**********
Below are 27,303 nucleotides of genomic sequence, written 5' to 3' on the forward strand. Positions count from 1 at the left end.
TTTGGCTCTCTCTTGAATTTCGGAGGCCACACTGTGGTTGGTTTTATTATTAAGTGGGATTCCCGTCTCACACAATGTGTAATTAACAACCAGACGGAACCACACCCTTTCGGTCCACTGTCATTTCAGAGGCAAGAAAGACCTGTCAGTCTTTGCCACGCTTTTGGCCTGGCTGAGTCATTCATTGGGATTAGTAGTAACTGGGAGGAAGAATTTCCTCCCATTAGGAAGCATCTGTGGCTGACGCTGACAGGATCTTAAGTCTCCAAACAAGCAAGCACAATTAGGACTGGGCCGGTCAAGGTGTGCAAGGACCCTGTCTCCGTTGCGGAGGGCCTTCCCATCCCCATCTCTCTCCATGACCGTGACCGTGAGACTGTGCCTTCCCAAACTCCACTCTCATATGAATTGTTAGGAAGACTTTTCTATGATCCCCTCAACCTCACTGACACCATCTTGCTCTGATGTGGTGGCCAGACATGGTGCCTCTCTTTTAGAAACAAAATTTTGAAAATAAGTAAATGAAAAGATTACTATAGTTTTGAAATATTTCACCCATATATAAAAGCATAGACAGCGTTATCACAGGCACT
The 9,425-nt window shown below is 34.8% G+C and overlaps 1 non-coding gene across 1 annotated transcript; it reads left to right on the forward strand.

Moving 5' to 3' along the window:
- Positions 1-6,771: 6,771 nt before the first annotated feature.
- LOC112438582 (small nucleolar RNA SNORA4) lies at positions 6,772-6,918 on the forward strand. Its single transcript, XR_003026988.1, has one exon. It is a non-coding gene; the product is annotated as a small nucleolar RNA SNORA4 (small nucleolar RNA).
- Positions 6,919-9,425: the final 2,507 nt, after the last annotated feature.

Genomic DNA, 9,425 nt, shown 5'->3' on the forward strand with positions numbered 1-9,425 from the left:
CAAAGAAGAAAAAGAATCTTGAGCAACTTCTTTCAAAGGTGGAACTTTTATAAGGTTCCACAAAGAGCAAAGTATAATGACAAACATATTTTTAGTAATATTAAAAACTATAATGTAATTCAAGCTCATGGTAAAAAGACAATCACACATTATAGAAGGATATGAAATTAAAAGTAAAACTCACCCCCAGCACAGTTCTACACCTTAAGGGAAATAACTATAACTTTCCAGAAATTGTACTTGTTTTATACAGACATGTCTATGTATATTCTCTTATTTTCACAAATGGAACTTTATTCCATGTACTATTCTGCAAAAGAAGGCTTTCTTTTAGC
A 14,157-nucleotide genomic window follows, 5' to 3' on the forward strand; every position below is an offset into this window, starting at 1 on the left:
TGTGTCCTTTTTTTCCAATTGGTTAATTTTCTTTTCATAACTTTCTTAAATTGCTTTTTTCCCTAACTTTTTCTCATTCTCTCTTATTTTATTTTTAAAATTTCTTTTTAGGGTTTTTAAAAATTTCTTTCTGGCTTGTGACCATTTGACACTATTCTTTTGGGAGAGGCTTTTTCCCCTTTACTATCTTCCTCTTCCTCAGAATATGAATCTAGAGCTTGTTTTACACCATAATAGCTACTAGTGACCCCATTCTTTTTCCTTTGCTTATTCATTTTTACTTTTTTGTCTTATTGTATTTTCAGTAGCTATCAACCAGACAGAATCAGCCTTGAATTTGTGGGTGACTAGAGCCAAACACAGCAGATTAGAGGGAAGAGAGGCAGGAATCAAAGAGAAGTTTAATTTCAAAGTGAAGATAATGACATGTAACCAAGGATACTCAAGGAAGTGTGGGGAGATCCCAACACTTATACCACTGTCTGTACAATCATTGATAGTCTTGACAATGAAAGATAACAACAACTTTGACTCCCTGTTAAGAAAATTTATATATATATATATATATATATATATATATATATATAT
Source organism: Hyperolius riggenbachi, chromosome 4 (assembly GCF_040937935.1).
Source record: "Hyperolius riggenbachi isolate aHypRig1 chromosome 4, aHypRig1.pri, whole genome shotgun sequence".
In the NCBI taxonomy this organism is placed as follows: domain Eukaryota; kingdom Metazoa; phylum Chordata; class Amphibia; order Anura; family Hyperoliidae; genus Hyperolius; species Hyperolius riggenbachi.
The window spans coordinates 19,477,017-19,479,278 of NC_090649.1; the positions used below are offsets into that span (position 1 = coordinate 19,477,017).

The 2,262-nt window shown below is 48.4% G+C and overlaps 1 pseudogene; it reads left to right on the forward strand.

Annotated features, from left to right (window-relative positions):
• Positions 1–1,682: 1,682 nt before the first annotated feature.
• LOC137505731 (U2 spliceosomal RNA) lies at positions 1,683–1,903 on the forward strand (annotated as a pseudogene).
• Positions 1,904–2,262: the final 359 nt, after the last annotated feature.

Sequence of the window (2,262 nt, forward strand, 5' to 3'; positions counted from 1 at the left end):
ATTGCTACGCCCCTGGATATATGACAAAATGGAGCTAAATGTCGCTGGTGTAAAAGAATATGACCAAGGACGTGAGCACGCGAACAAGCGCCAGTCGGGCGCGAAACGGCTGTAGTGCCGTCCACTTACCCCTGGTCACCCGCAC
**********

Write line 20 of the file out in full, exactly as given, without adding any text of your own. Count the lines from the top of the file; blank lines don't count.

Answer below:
• Positions 1,904–2,262: the final 359 nt, after the last annotated feature.